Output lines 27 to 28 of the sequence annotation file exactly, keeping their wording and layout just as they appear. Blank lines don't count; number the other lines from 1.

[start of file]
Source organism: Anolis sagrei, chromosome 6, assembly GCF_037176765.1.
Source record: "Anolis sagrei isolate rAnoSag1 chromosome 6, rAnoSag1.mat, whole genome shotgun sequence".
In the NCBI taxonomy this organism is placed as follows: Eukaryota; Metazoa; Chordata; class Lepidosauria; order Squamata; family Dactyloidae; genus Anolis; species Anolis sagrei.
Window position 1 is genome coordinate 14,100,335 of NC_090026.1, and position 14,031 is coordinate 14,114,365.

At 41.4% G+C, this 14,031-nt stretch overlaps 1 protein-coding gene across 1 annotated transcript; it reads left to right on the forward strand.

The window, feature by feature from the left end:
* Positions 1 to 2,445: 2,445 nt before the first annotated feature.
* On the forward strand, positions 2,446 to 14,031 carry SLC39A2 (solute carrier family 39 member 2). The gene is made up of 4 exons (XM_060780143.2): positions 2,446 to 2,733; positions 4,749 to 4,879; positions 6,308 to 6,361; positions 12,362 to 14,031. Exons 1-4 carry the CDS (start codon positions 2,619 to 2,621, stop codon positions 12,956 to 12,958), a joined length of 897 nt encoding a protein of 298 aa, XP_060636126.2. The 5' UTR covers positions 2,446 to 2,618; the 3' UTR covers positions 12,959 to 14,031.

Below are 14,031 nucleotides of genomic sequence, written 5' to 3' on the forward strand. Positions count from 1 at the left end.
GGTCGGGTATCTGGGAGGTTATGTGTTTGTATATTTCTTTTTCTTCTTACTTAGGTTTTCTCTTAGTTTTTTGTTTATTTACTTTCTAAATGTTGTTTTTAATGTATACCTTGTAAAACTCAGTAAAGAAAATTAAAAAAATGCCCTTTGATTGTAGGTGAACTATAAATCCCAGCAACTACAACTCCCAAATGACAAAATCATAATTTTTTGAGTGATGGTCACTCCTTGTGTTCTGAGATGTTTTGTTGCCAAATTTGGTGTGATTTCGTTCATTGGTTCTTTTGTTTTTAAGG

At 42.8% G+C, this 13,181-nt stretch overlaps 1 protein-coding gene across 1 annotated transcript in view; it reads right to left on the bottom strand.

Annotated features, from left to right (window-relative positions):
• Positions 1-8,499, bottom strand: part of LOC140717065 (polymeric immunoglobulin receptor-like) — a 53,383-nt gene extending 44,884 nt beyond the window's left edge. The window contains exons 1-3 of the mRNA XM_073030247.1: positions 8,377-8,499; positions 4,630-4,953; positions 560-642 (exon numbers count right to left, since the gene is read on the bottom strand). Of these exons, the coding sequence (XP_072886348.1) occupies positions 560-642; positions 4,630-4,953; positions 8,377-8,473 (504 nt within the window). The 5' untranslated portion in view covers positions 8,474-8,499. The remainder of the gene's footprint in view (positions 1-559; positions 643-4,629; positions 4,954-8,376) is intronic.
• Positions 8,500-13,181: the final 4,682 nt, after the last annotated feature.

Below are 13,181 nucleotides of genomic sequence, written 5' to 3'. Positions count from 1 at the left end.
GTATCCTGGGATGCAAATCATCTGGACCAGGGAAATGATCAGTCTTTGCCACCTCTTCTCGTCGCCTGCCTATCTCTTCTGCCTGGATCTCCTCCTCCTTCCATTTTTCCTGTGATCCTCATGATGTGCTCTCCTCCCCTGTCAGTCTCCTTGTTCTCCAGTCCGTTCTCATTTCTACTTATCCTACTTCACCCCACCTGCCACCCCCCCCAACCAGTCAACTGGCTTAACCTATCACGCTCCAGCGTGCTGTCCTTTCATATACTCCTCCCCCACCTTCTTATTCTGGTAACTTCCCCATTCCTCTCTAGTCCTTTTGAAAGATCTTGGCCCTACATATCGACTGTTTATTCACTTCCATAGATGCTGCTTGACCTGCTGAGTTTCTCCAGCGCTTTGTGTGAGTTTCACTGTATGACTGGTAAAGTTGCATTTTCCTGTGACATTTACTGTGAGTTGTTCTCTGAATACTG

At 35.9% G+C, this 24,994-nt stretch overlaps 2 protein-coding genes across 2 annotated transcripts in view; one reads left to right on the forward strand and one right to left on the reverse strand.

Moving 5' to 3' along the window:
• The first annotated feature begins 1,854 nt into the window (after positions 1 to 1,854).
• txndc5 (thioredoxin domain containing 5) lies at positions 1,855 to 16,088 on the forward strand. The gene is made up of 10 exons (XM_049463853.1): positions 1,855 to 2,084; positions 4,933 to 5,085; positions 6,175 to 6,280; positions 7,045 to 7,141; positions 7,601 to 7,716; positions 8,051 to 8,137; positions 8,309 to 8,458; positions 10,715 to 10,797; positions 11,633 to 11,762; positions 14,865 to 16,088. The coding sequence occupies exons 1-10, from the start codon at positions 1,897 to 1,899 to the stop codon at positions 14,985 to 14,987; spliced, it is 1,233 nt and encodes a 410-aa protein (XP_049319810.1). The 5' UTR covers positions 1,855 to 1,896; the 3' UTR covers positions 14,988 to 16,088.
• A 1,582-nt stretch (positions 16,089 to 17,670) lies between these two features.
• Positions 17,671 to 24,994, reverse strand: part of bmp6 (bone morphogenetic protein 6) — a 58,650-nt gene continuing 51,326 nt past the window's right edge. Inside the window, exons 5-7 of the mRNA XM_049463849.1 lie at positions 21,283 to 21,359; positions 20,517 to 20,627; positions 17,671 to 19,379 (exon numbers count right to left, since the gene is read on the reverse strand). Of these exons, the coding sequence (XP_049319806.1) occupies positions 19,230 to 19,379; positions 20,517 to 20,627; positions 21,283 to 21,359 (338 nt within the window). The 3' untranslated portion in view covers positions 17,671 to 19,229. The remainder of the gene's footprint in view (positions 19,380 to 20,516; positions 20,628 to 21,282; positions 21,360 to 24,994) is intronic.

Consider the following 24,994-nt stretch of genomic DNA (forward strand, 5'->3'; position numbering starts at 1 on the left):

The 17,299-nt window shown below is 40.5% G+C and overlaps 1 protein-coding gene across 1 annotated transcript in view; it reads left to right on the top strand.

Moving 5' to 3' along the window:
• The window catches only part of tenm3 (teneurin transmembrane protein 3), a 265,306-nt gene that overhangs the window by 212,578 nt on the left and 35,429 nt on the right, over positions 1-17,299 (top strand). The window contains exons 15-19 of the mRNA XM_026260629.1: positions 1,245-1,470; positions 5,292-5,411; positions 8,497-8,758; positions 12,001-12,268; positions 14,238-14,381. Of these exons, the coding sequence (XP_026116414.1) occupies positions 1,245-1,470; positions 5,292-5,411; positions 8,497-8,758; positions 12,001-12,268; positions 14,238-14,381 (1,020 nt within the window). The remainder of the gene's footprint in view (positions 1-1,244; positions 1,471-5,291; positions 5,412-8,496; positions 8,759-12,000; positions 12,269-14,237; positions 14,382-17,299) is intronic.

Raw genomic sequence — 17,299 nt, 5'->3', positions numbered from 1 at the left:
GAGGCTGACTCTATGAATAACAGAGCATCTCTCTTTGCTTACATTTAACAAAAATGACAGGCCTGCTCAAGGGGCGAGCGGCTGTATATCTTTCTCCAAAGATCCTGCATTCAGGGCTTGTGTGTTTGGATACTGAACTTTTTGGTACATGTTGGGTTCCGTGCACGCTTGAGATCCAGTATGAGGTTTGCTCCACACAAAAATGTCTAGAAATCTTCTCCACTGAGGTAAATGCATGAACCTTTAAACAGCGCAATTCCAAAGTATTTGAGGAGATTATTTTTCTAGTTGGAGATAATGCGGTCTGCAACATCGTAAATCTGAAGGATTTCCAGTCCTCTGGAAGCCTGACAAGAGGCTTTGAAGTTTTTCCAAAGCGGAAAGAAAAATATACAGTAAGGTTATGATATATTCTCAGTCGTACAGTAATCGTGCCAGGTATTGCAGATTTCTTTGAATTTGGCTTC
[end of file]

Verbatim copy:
Raw genomic sequence — 17,299 nt, 5'->3', positions numbered from 1 at the left:
GAGGCTGACTCTATGAATAACAGAGCATCTCTCTTTGCTTACATTTAACAAAAATGACAGGCCTGCTCAAGGGGCGAGCGGCTGTATATCTTTCTCCAAAGATCCTGCATTCAGGGCTTGTGTGTTTGGATACTGAACTTTTTGGTACATGTTGGGTTCCGTGCACGCTTGAGATCCAGTATGAGGTTTGCTCCACACAAAAATGTCTAGAAATCTTCTCCACTGAGGTAAATGCATGAACCTTTAAACAGCGCAATTCCAAAGTATTTGAGGAGATTATTTTTCTAGTTGGAGATAATGCGGTCTGCAACATCGTAAATCTGAAGGATTTCCAGTCCTCTGGAAGCCTGACAAGAGGCTTTGAAGTTTTTCCAAAGCGGAAAGAAAAATATACAGTAAGGTTATGATATATTCTCAGTCGTACAGTAATCGTGCCAGGTATTGCAGATTTCTTTGAATTTGGCTTC